“I am asking the board to consider adopting a Complete Streets Policy with realistic goals,” she said.

Piccolo said the village has many walkers and he already has some ideas of areas that could use improvement.

Resident Daniel Drozdiel said the town of Hamburg worked with the DOT to make Route 62 more accessible for all and it has resulted in a lot of private investment in the area.

Piccolo said he wants the Planning Board to be involved the in development of the policy and identifying where work should be done.

The board also heard a presentation from Hanover Assessor Darlene Fox on registration for Basic STAR. Fox said homeowners ages 64 and younger must register for the Basic STAR exemption by Dec. 31. She said a letter should have been sent out and residents can register online or by phone. Informational brochures will be available in the village clerk’s office as well as the assessor’s office in the town hall. Any questions can be directed to the assessor’s office Monday through Friday 9 a.m. to 5 p.m. by stopping by or calling 934-2552.

The board will meet on Oct. 21 for its regular meeting.

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Future of Grover Cleveland Park to be topic Sunday in West Caldwell Township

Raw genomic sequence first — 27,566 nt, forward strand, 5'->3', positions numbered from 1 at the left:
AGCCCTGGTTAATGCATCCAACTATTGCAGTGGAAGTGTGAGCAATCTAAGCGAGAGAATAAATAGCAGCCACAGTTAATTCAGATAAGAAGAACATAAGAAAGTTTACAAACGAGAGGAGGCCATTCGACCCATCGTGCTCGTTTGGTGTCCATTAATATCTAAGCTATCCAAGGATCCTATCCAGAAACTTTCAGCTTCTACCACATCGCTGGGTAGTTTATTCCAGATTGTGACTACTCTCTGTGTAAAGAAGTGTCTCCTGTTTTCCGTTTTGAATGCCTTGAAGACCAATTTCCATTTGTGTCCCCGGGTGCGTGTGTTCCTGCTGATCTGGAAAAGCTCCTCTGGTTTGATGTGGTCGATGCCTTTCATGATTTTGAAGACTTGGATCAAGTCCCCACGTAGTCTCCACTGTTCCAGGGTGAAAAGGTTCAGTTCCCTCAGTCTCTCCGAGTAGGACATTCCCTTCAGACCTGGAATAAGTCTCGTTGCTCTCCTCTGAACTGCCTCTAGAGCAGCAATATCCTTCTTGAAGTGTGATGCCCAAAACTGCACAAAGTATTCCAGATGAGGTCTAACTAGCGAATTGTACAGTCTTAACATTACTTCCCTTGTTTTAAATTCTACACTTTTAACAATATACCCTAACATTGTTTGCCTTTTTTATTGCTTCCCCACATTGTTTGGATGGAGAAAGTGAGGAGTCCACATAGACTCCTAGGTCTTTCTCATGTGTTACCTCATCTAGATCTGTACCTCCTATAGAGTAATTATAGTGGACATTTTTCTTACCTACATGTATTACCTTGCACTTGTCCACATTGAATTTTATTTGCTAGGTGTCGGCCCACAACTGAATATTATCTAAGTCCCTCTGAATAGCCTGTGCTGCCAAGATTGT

Posted: Monday, October 7, 2013 3:00 am

Future of Grover Cleveland Park to be topic Sunday in West Caldwell Township


West Caldwell Twp. – The Grover Cleveland Park Conservancy will conclude its centennial lecture series with Grover Cleveland Park Conservancy and the Future of the Park: Restoring and Preserving its Woodlands at 2 p.m. on Sunday, Oct. 13 in the Community Room of the West Caldwell Public Library, 30 Clinton Road.

The slide-lecture will be presented by Conservancy trustees Claudia Kolster and Caroline Mescia and will focus on future initiatives for the park. While the conservancy has done much to improve the park facilities and structures since in inception in 2001, the plan is to shift the focus to the woodlands, restoration of elements in the original Olmsted plans, and preservation of its biodiversity.